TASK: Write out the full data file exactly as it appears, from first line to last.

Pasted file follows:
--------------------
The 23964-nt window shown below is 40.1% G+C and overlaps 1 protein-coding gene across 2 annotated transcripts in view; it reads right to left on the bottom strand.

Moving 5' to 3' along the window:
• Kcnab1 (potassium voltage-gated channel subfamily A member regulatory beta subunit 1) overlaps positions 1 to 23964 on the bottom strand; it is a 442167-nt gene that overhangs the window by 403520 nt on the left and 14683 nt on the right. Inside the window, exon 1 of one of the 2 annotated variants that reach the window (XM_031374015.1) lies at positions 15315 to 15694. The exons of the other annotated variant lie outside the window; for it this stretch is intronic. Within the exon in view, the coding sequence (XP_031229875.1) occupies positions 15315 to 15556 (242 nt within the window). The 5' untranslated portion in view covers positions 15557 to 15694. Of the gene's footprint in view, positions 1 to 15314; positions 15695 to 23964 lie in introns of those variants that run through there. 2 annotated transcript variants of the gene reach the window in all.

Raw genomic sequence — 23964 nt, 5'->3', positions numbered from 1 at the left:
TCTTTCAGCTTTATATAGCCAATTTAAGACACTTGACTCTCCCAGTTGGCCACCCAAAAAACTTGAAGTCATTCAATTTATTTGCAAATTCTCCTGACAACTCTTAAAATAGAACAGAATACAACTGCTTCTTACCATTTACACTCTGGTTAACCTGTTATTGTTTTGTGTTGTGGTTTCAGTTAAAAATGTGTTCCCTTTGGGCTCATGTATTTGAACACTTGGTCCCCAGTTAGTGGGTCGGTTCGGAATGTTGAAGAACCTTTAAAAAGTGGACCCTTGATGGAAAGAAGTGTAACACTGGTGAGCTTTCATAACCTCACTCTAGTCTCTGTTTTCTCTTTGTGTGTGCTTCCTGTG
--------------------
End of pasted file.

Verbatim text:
The 23964-nt window shown below is 40.1% G+C and overlaps 1 protein-coding gene across 2 annotated transcripts in view; it reads right to left on the bottom strand.

Moving 5' to 3' along the window:
• Kcnab1 (potassium voltage-gated channel subfamily A member regulatory beta subunit 1) overlaps positions 1 to 23964 on the bottom strand; it is a 442167-nt gene that overhangs the window by 403520 nt on the left and 14683 nt on the right. Inside the window, exon 1 of one of the 2 annotated variants that reach the window (XM_031374015.1) lies at positions 15315 to 15694. The exons of the other annotated variant lie outside the window; for it this stretch is intronic. Within the exon in view, the coding sequence (XP_031229875.1) occupies positions 15315 to 15556 (242 nt within the window). The 5' untranslated portion in view covers positions 15557 to 15694. Of the gene's footprint in view, positions 1 to 15314; positions 15695 to 23964 lie in introns of those variants that run through there. 2 annotated transcript variants of the gene reach the window in all.

Raw genomic sequence — 23964 nt, 5'->3', positions numbered from 1 at the left:
TCTTTCAGCTTTATATAGCCAATTTAAGACACTTGACTCTCCCAGTTGGCCACCCAAAAAACTTGAAGTCATTCAATTTATTTGCAAATTCTCCTGACAACTCTTAAAATAGAACAGAATACAACTGCTTCTTACCATTTACACTCTGGTTAACCTGTTATTGTTTTGTGTTGTGGTTTCAGTTAAAAATGTGTTCCCTTTGGGCTCATGTATTTGAACACTTGGTCCCCAGTTAGTGGGTCGGTTCGGAATGTTGAAGAACCTTTAAAAAGTGGACCCTTGATGGAAAGAAGTGTAACACTGGTGAGCTTTCATAACCTCACTCTAGTCTCTGTTTTCTCTTTGTGTGTGCTTCCTGTG